SALT LAKE CITY — Utah health officials say the state set another one-day record for the increase in COVID-19 cases from the day before on Thursday.
The Utah Department of Health reported 1,501 new cases of COVID-19 Thursday, a new record, for a total of 81,947 since the outbreak began.
But the concern goes beyond the basic numbers, according to Dr. Emily Spivak, an infectious disease physician with the University of Utah. She said ICU capacity was filling up quickly at her hospital.
“This morning our medical intensive care unit was 95% full,” Spivak said. “We do have the capacity, and people are working to essentially build out other intensive care unit capacity, transition other units, but for us and what this reflects to me, is — we are maximizing the system.”
There are currently 237 people hospitalized in Utah for COVID-19. 86 of those patients require intensive care unit treatment. Statewide, health officials say 73% of all ICU beds are taken.
Spivak began to cry after she was asked what it’s like for healthcare workers dealing with rising COVID-19 cases. She said their hospital administration is very mindful of the physical and mental stress doctors and nurses are going through, but, she constantly hears heartbreaking stories from caregivers.
“They feel very overwhelmed,” Spivak said. “We feel supported and we have great leadership, but people are really tired. I don’t know what else to tell you.”
The problem, according to Spivak, is people not wearing masks. She says it’s a very simple choice to wear one, or not.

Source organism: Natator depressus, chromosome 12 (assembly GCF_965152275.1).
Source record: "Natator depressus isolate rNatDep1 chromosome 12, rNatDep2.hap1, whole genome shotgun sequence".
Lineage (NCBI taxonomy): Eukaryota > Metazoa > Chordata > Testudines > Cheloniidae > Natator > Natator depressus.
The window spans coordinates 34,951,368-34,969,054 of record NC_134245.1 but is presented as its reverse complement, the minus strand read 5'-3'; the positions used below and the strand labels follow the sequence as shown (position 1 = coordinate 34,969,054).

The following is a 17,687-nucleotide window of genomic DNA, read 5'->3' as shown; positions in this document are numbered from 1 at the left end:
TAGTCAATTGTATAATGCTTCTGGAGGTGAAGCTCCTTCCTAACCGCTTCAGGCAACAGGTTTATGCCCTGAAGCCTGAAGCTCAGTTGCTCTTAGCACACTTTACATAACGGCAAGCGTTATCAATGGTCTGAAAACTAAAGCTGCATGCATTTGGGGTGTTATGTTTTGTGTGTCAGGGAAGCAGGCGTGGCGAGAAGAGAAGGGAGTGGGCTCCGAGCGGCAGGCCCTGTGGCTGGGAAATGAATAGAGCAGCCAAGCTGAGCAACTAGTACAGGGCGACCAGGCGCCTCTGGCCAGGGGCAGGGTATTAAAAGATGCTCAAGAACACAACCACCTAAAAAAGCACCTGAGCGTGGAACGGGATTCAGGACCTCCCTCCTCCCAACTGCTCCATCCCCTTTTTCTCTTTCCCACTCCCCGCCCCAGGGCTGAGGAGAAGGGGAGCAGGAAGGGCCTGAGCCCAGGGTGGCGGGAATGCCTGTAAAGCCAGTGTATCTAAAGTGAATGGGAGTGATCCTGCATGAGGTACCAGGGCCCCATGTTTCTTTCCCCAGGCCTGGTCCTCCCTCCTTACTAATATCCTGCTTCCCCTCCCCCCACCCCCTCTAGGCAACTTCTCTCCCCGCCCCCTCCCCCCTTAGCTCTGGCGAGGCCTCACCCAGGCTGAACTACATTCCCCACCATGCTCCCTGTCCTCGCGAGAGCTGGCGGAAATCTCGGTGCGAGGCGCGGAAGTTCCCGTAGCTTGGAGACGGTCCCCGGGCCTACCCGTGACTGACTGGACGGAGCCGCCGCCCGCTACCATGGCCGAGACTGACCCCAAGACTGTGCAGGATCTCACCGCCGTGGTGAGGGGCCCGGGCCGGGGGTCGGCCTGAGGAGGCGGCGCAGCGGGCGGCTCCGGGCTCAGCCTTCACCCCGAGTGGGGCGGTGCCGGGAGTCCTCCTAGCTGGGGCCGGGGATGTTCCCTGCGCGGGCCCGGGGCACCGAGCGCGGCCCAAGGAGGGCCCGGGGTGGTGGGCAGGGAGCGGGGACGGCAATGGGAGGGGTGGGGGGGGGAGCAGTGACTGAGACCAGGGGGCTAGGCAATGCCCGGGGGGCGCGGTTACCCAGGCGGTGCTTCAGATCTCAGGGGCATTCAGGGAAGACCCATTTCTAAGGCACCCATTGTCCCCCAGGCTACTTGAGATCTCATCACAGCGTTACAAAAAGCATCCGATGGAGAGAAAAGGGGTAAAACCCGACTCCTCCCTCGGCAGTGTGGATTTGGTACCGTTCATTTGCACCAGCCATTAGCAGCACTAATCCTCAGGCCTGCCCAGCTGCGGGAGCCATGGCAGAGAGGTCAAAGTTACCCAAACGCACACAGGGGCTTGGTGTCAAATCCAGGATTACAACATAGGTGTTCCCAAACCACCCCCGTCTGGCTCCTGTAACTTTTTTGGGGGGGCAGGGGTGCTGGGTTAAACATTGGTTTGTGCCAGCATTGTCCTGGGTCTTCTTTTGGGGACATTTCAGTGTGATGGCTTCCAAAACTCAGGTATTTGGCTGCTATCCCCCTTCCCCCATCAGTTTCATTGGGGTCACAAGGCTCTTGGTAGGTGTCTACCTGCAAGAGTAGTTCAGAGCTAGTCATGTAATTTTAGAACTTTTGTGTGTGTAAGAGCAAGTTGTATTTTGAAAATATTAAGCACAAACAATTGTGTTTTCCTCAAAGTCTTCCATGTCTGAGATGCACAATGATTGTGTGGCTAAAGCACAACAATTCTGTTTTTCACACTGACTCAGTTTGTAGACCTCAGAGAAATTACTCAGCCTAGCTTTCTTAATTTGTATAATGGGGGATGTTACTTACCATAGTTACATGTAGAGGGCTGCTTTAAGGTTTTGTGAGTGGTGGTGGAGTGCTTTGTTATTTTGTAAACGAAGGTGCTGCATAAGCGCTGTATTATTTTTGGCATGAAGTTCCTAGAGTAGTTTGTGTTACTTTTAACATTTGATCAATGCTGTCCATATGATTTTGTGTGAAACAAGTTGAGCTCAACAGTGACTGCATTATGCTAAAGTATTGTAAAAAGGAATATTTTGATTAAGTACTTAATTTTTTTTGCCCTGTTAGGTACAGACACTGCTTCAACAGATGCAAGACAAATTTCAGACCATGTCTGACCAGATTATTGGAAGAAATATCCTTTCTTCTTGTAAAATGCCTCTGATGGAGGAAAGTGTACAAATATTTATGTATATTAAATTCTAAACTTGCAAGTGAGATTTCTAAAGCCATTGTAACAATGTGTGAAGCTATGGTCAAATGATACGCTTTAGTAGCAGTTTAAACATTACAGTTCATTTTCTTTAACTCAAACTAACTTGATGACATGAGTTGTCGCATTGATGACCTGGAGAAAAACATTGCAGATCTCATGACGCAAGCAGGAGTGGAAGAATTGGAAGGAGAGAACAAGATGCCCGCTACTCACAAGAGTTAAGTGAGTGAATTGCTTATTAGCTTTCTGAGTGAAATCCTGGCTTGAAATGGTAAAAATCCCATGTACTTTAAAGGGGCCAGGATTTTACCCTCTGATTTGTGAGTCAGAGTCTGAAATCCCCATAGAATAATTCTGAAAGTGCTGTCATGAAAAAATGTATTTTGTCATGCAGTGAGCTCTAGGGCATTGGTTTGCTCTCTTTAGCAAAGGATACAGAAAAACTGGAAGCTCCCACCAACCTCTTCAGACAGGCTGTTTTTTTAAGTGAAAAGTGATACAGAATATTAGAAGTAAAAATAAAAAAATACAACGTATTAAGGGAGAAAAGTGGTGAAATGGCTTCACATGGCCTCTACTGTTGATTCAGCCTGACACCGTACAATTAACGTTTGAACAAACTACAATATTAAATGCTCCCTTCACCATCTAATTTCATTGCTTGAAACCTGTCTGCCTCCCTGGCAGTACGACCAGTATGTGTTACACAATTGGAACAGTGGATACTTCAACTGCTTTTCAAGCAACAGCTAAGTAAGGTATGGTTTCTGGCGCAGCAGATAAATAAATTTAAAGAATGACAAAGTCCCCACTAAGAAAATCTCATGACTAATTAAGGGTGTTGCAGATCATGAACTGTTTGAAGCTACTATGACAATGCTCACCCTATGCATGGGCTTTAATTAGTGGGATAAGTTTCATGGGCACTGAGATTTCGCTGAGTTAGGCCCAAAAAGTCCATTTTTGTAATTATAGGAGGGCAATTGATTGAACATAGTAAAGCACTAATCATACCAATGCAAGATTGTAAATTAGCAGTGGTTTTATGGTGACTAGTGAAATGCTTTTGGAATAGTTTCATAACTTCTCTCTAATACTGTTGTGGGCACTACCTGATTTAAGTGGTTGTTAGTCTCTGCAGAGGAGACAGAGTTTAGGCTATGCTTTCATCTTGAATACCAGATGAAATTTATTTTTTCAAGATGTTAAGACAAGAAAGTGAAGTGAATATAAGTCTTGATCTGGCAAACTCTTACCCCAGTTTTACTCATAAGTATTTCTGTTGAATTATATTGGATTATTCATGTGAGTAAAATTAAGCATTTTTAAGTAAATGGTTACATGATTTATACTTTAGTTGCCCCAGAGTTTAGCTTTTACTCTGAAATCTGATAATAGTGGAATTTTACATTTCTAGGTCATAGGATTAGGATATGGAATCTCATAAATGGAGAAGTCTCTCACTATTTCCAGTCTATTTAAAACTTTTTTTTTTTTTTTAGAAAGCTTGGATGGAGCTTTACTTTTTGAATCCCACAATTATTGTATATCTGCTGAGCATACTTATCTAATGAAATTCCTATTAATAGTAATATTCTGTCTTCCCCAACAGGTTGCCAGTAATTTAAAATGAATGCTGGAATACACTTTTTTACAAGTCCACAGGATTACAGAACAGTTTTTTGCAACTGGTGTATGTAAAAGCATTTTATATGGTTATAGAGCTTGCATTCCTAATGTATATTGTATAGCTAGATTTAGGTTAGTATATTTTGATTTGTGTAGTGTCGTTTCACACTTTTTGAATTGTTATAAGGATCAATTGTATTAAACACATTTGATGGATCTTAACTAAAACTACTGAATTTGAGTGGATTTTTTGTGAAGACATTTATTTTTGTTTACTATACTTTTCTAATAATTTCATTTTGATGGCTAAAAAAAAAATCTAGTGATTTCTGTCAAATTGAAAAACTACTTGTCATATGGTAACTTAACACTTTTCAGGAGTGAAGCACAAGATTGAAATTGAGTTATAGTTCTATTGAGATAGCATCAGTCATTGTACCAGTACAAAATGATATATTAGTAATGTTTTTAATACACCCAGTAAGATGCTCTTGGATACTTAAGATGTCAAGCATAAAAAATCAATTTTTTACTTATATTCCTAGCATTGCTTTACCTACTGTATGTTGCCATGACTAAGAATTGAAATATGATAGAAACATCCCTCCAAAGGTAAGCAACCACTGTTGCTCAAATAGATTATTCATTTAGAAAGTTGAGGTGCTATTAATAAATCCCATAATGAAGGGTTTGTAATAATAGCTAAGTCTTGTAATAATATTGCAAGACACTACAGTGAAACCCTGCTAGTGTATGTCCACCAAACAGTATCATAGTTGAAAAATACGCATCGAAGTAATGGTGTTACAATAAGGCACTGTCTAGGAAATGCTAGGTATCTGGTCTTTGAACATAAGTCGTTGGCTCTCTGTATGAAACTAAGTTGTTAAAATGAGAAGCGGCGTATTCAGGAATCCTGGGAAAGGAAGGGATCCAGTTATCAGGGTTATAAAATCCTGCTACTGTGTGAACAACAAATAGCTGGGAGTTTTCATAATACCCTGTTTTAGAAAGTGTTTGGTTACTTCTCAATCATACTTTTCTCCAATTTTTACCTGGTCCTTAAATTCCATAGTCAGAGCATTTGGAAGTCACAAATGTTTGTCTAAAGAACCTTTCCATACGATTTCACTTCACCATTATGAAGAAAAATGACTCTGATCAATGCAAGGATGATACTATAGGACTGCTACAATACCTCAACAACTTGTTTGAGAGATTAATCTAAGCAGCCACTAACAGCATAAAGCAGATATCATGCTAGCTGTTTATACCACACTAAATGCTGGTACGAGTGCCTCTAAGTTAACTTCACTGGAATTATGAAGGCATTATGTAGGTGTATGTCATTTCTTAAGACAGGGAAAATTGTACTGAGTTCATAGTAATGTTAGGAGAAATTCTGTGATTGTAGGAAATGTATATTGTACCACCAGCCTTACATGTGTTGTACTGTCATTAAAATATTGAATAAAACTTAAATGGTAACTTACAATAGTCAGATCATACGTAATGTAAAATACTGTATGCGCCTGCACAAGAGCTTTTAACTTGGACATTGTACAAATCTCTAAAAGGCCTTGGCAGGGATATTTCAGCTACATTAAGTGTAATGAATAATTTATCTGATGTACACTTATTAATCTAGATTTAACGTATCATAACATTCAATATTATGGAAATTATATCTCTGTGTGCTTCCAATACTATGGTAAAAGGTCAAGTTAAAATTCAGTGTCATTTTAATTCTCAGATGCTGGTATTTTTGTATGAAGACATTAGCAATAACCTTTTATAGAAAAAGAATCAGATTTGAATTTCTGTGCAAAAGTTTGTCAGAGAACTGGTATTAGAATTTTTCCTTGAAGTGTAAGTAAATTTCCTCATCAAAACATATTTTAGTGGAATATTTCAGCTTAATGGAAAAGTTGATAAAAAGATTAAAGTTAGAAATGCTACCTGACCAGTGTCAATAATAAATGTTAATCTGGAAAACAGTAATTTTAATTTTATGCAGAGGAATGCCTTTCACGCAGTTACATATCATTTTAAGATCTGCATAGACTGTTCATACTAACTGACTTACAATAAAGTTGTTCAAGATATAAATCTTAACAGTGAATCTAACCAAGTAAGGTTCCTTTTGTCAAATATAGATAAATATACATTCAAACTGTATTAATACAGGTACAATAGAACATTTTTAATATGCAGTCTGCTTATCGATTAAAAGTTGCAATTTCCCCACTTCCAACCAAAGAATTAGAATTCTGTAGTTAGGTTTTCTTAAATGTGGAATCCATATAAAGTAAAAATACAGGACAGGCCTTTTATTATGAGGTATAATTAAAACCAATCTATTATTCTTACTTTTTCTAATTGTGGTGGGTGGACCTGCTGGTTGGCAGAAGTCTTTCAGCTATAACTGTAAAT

“If we choose the latter, we can all plan on remaining in this current state of uncertainty, experiencing lockdowns, virtual schools, cancelled sporting events and holidays without loved ones,” she said.
While Utah COVID-19 cases result in hospitalization just over 5% of the time, meaning nearly 95% do not require hospitalization, about 1% wind up needing ICU care, according to figures from state health officials. Another 1% require ventilator treatment, the data shows.
“It is a concern statewide, especially when our main referral health care centers are maxing out of their ICUs, that means there’s going to be limited capacity,” Dr. Angela Dunn, Utah’s state epidemiologist said. “As flu season ramps up and other respiratory diseases come in the fall, you know, are we going to eventually need to move towards crisis standards of care?”
Dunn urges everyone who can get a flu vaccine to get one as soon as possible.
“You can get the flu vaccine right now and we really need everybody out there who is able to get the flu vaccine to get it to limit the strain on our health care systems.”
Utah reported five additional deaths Thursday, in patients ranging in age from 45 to over 85. Three of those were residents of long-term care facilities. The other two were neither long-term care patients nor were they patients in a hospital.
State officials estimate 60,220 of the COVID-19 cases in Utah to date to be “recovered.” That means diagnosis was more than three weeks ago, and the patient did not die.
How To Prevent the Spread of COVID-19 Coronavirus
COVID-19 coronavirus spreads person to person, similar to the common cold and the flu. So, to prevent it from spreading:
- Wash hands frequently and thoroughly, with soap and water, for at least 20 seconds.
- Don’t touch your face.
- Keep children and those with compromised immune systems away from someone who is coughing or sneezing (in this instance, at least six feet)
- If there is an outbreak near you, practice social distancing (stay at home, instead of going to the movies, sports events, or other activities.)
- Get a flu shot.
Utah Coronavirus Information Line – 1-800-456-7707
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